Ditching the moped by a stairwell, he ran up several floors. When the police officers discovered the abandoned vehicle, they wouldn’t be certain if he’d taken a car or an airster, not until they researched further to see what had been stolen. Moonhunter hoped that would give him at least a few moments more.
The metal door labeled “Airster Rental Here” greeted him and as he yanked it open, he briefly wondered what was required to legally rent an airster. It would throw the police off his track for even longer if they had to start flashing his picture around hoping to spark some worker’s memory or dig through records for a receipt.
The sound of sirens came through the open gaps in the walls. Moonhunter listened and realized they were surrounding the building. He didn’t have long.
Rushing to the first craft, he found that they were magnetically locked down. He looked around for a way to rent and found a board not too far away. Rushing over to it, he read the instructions. Select Airster, insert license, pay, wait for chime, then Airster will unlock.
Moonhunter needed a different plan. He had neither a license issued by this planet nor the local currency.
A man walked through the door behind him. Moonhunter walked away from the board as if he were leaving, but rather moved off slowly to wait by the door. He lowered his dragon lids and looked through the red veil dropped over the grayness of the garage toward the board where the man was currently selecting the airster in slot R2.
Moonhunter swept his gaze around and saw the machine in that location. It made him grin. Of all the airsters here, that one probably had the sleekest body of them all. Now whether that was one that the man usually selected or if it just happened to be one that would take him away from the door that Moonhunter still stood by – beware of lurkers – Moonhunter wasn’t certain. Regardless, as the man started walking toward it, Moonhunter began to run.
“Sorry. Wish I didn’t have to do this,” Moonhunter shouted. “Great taste in design though. Thanks for getting one of the sleek ones.”
Moonhunter jumped inside the airster’s open cockpit and felt it dip under his weight. He put his hands on the wheel and pressed the trigger throttle with his index fingers. The airster didn’t move.
“Won’t work without this,” the man, who had never increased the speed of his stride, said as he held up a green and white card with a magnetic strip on the back of it. “Come on, kid. Time to get out.”
“I don’t suppose you just want to give me the card,” Moonhunter pleaded.
The man shook his head. “I don’t. I’ve had a long day and I just want to get home.”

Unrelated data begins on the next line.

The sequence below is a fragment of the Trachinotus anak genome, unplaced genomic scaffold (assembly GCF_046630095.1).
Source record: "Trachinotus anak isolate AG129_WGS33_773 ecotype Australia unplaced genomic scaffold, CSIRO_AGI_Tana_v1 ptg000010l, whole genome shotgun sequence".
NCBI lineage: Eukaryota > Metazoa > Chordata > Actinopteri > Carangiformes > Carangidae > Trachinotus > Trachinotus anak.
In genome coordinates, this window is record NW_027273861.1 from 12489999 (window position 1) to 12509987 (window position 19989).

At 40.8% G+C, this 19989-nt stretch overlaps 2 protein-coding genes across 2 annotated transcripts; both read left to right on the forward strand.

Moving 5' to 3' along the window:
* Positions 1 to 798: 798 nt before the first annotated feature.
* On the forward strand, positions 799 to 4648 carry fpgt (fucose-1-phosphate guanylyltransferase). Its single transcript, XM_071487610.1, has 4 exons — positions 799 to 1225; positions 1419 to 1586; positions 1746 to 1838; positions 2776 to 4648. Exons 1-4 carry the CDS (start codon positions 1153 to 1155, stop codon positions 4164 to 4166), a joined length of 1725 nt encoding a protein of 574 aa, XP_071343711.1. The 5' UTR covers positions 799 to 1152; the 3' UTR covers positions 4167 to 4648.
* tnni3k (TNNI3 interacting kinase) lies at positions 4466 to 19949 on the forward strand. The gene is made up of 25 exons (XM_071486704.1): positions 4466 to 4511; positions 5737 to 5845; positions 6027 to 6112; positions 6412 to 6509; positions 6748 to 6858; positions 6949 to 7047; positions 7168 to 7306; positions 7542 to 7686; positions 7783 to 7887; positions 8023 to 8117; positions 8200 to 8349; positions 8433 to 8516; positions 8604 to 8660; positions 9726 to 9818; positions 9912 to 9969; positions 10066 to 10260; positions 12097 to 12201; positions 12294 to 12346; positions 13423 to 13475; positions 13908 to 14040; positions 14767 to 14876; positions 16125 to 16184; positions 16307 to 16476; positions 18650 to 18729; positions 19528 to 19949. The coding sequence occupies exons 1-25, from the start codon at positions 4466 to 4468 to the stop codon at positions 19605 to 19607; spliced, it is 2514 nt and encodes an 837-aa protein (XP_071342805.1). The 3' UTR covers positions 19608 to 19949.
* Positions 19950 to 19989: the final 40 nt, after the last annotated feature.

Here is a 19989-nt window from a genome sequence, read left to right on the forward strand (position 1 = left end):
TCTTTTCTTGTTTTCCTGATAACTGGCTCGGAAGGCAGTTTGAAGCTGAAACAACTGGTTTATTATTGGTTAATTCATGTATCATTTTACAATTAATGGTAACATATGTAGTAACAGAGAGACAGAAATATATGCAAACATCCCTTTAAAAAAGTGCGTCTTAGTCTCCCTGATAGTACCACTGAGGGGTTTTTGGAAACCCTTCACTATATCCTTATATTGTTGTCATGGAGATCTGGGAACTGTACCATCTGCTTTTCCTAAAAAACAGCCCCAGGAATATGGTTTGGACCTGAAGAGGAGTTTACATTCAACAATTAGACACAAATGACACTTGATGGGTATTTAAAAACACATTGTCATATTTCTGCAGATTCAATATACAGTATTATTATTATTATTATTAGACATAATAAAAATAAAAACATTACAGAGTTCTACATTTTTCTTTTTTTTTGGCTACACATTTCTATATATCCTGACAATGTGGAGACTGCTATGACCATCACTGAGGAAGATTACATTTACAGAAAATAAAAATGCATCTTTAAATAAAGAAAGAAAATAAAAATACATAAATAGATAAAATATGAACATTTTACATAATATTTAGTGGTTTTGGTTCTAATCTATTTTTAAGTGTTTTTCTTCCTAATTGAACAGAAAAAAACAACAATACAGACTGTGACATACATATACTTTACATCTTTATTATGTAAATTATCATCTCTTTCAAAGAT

“Even if I told you I’ve also had a long day and mine has just gotten started.”
“Look, kid, just get out. You don’t have a weapon and I doubt you’ve had as much martial arts training as I have. I’m impressed that you knew which airster I chose from that distance, but you’re not taking off with it. Better luck with your next victim.”
Moonhunter started to climb out of the airster and jumped down to the cement floor. His dragon teeth extended. As he straightened, he showed the man his red dragon eyes as he snarled, “You’re probably wrong on both counts.” He held out his hands. “Vochey.” His dagger came to one hand, his bow to the other. “I have weapons. What I am goes beyond martial arts. Now, let’s work out a deal, shall we?”
“Take the card.” The man threw it at Moonhunter. “I’ll rent another.”
Moonhunter dismissed Tranquility, but kept Serenity at hand and pointed the blade at the man. “I said, let’s work out a deal, something that will benefit us both.” He then slid the dagger into his belt. “I have temporary need of your aister. I also need directions. Help me get where I need to go, then you may have your aister back.”
The man scoffed. “It’s obvious that the one the police are after is you. They should be reaching this floor any moment now. Even if I did agree to go with you, who’s to say that the moment you get where you’re going, I don’t call them and tell them exactly where you are?”
“Go right ahead.”
“That means you don’t plan on being there long.”
Moonhunter reached down for the card. The man came forward and stepped his foot down on it. Moonhunter retracted his fingers before they were smashed and stood up to glare at the man, who smiled at him.
“Fine,” the man said, “take me on your little adventure.” He lifted his foot from the card and started walking around to the other side of the airster. Opening the door, he climbed in, while Moonhunter retrieved the card and jumped back in.
“That slot there,” the man directed, pointing to a slot in the dash. “Have you ever driven one of these before?”
“Not an airster, but I’m a fairly decent pilot. How hard could it be?”
“Famous last words,” the man chuckled.
Moonhunter pressed the card into the slot and felt the engine engage. He set his hands on the wheel once more.
“Pull it to back it up, gently now, brake is on the floor. Yeah, you got the throttle. Good, good.”
It wasn’t too different than other crafts Moonhunter had piloted, but it helped to have someone guiding him rather than just pushing things at random to see what functioned.
“Okay, your lift point is over there,” he said, pointing off toward the right.
Moonhunter saw a short platform which extended from the building. “Speed? Flaps? Anything special to take off?” he asked with a quick glance to the man sitting at his side.
“They rent these things to just about anyone. Don’t worry about it.”
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Dragons of Wellsdeep – copyright © 2018 Dawn Blair
Published by Morning Sky Studios
Cover and layout copyright © 2018 by Morning Sky Studios
Cover design by Dawn Blair/Morning Sky Studios
Cover art copyright © Ingus Kruklitis | Dreamstime.com, © Digitalstormcinema | Dreamstime.com, and © Kalcutta | Dreamstime.com
This excerpt is licensed for your personal enjoyment only. All rights reserved. This is a work of fiction. All characters and events portrayed in this book are fictional, and any resemblance to real people or incidents is purely coincidental. This book, or parts thereof, may not be reproduced in any form without permission.